Cortical morphology in 6- to 10-year old children with autistic traits
A population-based neuroimaging study
The American Journal of Psychiatry , Volume 172 - Issue 5 p. 479- 486
Objective: Recent evidence suggests that symptoms of
social impairment in autism spectrum disorder (ASD) form
a spectrum that extends into the general population. However, it is unclear whether the neuroanatomy of ASD also
shows a similar continuum in the general population. Therefore, the goal of the present study was to investigate the
relationship between cortical morphology and autistic traits
along a continuum in a large population-based sample of
Method: The study included 717 children, aged 6–10 years, who are participants in the Generation R Study, a large population-based cohort. Autistic traits were measured using the Social Responsiveness Scale when the children were approximately 6 years old. High-resolution MRI was obtained, and morphological measures of the cortex, including cortical thickness and gyrification, were quantified brain-wide.
Results: Children with more autistic traits showed widespread areas of decreased gyrification. After excluding children with the highest autistic traits and confirmed ASD, theassociation remained present in a large cluster involving the left hemisphere temporal and precuneus regions. Comparable, but nonsignificant, effects when comparing a small sample of confirmed ASD case subjects with age- and gender-matched control subjects were observed.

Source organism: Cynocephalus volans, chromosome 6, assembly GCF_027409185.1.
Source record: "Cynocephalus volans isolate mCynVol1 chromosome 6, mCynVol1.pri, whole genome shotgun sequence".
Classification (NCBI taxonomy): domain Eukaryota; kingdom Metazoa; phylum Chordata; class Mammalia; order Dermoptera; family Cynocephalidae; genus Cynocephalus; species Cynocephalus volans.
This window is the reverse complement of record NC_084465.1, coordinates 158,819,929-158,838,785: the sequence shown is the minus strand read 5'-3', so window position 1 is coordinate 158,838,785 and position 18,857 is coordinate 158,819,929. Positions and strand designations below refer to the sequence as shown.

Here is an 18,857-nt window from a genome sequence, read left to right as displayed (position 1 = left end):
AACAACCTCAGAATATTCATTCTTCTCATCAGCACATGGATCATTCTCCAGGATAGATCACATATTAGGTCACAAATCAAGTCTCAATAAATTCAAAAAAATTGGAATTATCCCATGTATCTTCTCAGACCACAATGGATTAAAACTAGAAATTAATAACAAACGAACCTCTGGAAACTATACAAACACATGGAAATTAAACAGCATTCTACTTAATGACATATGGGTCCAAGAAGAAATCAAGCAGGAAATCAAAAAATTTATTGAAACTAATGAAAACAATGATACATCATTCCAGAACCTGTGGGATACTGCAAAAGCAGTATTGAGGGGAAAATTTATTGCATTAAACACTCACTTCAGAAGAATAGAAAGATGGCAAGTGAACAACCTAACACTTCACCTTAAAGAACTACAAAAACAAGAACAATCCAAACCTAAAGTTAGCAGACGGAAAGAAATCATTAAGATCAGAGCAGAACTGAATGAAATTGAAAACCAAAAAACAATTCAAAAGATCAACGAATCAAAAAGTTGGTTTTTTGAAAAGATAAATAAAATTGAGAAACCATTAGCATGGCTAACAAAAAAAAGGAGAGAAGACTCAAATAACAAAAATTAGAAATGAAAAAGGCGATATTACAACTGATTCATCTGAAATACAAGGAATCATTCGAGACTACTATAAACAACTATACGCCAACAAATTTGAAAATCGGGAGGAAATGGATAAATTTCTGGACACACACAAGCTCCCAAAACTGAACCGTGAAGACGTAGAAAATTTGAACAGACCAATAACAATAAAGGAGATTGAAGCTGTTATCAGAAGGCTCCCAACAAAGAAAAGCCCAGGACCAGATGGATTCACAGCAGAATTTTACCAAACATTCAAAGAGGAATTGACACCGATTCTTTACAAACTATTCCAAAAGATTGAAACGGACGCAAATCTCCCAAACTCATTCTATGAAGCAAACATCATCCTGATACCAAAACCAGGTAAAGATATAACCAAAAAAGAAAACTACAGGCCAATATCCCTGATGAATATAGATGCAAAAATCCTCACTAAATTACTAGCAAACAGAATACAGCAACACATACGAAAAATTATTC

Conclusions: Differences in cortical morphology related to autistic traits along a continuum in a large population-based sample of school-aged children were found. Part of these differences remained after excluding the most severely affected children. These findings lend support to an extension of the neurobiology of autistic traits to the general population
|The American Journal of Psychiatry|
Blanken, L.M.E, Mous, S.E, Ghassabian, A, Muetzel, R.L, Schoemaker, N.K, El Marroun, H, … White, T.J.H. (2015). Cortical morphology in 6- to 10-year old children with autistic traits. The American Journal of Psychiatry, 172(5), 479–486. doi:10.1176/appi.ajp.2014.14040482